A judge in Cameroon ordered the release on Wednesday of a prize-winning writer who was detained after he criticised the government’s handling of a separatist crisis in its Anglophone regions, his lawyer said.
Patrice Nganang, a poet, professor and author who lives in New York, was arrested on Dec. 7 as he prepared to board a Kenya Airways flight to Nairobi and accused of insulting President Paul Biya.
The government later said Nganang had threatened Biya in posts on Facebook.
His supporters said the accusations were politically motivated and related to a Dec. 5 piece he wrote for Paris-based Jeune Afrique, in which he criticised a government crackdown on Cameroon’s English-speaking west.
Since last year, the Francophone-dominated government has repressed peaceful protests by Anglophones against alleged social and economic marginalisation. Dozens of civilians have been killed while the unrest has fuelled support for separatists seeking an independent state.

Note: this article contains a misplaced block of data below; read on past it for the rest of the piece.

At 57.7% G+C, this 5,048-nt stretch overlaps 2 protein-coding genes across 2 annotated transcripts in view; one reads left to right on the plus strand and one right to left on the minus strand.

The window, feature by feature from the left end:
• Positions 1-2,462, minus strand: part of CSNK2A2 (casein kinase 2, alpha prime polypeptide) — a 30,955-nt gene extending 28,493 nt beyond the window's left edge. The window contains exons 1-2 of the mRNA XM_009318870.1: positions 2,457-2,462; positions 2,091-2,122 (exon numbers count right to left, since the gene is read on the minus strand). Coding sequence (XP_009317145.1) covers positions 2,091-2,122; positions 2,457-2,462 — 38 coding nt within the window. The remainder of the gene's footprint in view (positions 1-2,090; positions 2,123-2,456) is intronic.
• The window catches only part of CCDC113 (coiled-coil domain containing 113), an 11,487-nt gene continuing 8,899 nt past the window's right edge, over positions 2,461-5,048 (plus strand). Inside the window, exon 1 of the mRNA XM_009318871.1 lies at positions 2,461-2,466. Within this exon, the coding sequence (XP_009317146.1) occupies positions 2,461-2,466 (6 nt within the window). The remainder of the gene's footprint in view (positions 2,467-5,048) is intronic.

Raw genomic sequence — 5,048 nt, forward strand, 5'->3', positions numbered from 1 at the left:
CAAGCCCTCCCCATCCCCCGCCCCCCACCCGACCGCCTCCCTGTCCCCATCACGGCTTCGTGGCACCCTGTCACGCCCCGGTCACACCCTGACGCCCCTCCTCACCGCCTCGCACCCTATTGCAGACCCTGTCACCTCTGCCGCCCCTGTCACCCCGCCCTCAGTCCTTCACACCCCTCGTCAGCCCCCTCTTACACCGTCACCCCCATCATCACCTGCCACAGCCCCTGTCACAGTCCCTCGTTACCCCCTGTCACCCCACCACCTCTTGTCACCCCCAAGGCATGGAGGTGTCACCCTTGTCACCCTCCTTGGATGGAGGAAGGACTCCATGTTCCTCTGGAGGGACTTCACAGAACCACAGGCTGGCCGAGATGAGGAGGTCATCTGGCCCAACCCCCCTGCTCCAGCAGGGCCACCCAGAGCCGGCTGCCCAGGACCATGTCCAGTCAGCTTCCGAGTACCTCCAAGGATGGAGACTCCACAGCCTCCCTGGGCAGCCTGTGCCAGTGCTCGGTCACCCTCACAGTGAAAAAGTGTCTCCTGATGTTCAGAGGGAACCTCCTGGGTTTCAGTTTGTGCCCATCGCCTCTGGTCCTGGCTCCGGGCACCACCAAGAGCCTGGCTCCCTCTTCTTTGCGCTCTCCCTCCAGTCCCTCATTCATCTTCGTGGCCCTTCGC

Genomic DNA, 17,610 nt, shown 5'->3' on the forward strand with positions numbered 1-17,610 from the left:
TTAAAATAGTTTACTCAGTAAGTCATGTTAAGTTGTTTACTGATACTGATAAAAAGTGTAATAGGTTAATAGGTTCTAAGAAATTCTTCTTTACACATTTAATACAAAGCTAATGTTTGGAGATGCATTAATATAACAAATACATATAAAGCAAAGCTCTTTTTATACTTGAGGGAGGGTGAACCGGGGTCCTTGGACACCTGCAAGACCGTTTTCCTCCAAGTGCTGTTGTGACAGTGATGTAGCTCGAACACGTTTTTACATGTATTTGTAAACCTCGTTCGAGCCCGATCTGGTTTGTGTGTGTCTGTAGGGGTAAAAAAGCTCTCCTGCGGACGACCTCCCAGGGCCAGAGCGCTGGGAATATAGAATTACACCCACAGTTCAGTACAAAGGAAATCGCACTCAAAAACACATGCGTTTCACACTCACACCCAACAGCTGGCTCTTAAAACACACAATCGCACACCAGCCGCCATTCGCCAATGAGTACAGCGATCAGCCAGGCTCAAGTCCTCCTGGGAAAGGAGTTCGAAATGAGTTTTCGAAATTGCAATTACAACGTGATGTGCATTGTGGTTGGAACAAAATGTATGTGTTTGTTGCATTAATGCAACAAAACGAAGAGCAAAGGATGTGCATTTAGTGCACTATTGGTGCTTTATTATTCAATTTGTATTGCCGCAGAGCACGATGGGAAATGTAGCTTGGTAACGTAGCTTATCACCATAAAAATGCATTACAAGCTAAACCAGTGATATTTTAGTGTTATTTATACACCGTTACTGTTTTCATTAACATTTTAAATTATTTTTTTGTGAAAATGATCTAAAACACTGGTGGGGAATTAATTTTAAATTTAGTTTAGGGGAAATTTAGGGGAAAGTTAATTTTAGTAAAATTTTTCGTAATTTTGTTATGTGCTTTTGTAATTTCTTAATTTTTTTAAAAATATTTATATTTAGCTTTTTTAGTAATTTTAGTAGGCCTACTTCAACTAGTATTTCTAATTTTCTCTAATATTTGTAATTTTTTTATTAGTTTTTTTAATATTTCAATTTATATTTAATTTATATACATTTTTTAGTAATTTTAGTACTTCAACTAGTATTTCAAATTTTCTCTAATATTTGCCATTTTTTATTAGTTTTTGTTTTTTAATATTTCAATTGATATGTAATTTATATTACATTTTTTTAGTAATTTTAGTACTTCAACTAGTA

Some have begun to launch armed attacks on state forces, stoking a conflict which has become the most serious challenge to Biya’s 35-year reign. Thousands of people have fled across the border into neighbouring Nigeria.
Nganang’s lawyer, Emmanuel Simh, told Reuters that a judge dismissed the government’s charges and ordered his client released, although he had yet to be freed.
Cameroon’s linguistic divide harks back to the end of World War One, when the League of Nations divided the former German colony of Kamerun between the allied French and British victors, and has been a source of periodic tension.
The past year’s violence is the latest example of how Biya’s rule has grown increasingly intolerant of dissent, with opposition activists, journalists and intellectuals routinely arrested and sometimes prosecuted.
A Cameroonian reporter for Radio France Internationale was released from prison last week after more than two years behind bars for contact with the Islamist militant group Boko Haram, in a case that drew international condemnation.